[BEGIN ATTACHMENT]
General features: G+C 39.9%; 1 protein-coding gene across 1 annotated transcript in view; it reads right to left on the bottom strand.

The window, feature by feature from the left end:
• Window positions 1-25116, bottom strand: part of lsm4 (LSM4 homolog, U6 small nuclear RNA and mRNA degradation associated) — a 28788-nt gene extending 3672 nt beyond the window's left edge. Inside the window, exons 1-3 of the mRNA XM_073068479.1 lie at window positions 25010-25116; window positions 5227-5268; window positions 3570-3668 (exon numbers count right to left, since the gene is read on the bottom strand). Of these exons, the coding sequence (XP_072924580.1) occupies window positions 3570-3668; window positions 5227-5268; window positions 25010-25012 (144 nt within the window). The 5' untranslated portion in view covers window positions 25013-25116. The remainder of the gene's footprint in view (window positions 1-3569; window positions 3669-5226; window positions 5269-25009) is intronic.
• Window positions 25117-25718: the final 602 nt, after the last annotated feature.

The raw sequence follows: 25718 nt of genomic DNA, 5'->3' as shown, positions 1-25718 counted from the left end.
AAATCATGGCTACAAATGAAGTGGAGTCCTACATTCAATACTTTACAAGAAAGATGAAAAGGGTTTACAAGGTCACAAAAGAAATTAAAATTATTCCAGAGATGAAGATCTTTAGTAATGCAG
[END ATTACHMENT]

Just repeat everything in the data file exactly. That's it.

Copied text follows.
General features: G+C 39.9%; 1 protein-coding gene across 1 annotated transcript in view; it reads right to left on the bottom strand.

The window, feature by feature from the left end:
• Window positions 1-25116, bottom strand: part of lsm4 (LSM4 homolog, U6 small nuclear RNA and mRNA degradation associated) — a 28788-nt gene extending 3672 nt beyond the window's left edge. Inside the window, exons 1-3 of the mRNA XM_073068479.1 lie at window positions 25010-25116; window positions 5227-5268; window positions 3570-3668 (exon numbers count right to left, since the gene is read on the bottom strand). Of these exons, the coding sequence (XP_072924580.1) occupies window positions 3570-3668; window positions 5227-5268; window positions 25010-25012 (144 nt within the window). The 5' untranslated portion in view covers window positions 25013-25116. The remainder of the gene's footprint in view (window positions 1-3569; window positions 3669-5226; window positions 5269-25009) is intronic.
• Window positions 25117-25718: the final 602 nt, after the last annotated feature.

The raw sequence follows: 25718 nt of genomic DNA, 5'->3' as shown, positions 1-25718 counted from the left end.
AAATCATGGCTACAAATGAAGTGGAGTCCTACATTCAATACTTTACAAGAAAGATGAAAAGGGTTTACAAGGTCACAAAAGAAATTAAAATTATTCCAGAGATGAAGATCTTTAGTAATGCAG